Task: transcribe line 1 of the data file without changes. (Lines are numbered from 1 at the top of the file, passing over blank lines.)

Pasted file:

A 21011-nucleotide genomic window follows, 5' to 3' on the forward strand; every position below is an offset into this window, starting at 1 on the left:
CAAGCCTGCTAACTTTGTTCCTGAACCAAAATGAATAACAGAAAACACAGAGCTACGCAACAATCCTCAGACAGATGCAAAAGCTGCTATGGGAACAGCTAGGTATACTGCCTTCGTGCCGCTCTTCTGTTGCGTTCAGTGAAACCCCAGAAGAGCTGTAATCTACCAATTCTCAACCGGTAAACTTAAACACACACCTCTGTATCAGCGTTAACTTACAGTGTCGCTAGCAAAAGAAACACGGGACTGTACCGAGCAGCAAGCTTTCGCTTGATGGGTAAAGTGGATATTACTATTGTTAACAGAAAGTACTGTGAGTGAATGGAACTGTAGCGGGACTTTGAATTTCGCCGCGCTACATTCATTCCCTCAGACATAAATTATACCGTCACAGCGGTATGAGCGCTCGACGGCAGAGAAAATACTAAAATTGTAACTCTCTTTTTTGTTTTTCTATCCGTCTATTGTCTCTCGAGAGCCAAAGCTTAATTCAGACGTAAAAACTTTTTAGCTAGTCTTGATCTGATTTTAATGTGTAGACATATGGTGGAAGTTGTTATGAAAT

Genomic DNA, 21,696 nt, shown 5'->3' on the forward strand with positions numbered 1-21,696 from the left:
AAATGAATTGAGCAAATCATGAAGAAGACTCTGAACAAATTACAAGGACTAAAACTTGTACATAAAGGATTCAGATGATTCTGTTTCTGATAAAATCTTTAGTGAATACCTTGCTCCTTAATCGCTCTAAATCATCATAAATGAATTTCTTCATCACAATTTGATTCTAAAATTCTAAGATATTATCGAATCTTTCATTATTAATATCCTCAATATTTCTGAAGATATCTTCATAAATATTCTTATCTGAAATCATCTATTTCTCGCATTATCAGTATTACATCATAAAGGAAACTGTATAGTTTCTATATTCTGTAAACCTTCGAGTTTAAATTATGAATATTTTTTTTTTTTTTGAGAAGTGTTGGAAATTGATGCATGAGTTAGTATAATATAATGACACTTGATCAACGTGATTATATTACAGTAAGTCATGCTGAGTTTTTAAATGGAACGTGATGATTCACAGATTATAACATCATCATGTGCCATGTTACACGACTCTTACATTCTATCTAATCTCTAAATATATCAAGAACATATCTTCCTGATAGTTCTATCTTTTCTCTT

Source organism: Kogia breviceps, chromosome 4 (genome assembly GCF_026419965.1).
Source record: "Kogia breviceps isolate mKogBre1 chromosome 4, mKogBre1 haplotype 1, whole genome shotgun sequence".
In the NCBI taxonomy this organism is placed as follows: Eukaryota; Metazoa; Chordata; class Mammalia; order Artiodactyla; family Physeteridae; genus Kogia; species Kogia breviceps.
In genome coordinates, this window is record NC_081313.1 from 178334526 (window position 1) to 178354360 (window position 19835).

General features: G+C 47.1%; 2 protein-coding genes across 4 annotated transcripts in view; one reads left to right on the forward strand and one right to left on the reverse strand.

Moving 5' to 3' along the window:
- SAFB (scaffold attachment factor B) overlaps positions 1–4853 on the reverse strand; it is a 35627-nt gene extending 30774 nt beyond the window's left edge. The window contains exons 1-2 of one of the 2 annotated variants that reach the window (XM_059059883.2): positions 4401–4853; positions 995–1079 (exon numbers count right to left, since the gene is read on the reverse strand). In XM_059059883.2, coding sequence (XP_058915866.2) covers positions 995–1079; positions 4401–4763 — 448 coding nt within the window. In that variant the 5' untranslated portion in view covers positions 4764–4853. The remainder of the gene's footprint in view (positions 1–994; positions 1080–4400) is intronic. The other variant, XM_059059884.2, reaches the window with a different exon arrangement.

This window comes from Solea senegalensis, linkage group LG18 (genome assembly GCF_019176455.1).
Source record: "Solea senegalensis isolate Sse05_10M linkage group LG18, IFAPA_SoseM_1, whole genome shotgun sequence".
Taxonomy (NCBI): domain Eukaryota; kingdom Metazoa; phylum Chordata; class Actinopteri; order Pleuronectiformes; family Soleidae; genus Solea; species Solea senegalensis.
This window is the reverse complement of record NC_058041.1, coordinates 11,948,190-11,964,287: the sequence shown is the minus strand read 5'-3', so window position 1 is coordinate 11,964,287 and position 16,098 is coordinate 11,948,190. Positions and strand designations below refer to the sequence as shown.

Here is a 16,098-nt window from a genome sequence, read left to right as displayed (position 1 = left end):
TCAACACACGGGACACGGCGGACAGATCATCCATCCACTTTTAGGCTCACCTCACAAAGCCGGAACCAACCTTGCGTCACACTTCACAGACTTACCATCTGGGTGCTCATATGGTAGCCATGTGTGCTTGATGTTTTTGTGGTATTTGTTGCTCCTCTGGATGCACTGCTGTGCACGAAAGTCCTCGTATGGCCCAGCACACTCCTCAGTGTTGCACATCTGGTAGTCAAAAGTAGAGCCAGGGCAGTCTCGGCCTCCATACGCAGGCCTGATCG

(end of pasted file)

A 21011-nucleotide genomic window follows, 5' to 3' on the forward strand; every position below is an offset into this window, starting at 1 on the left: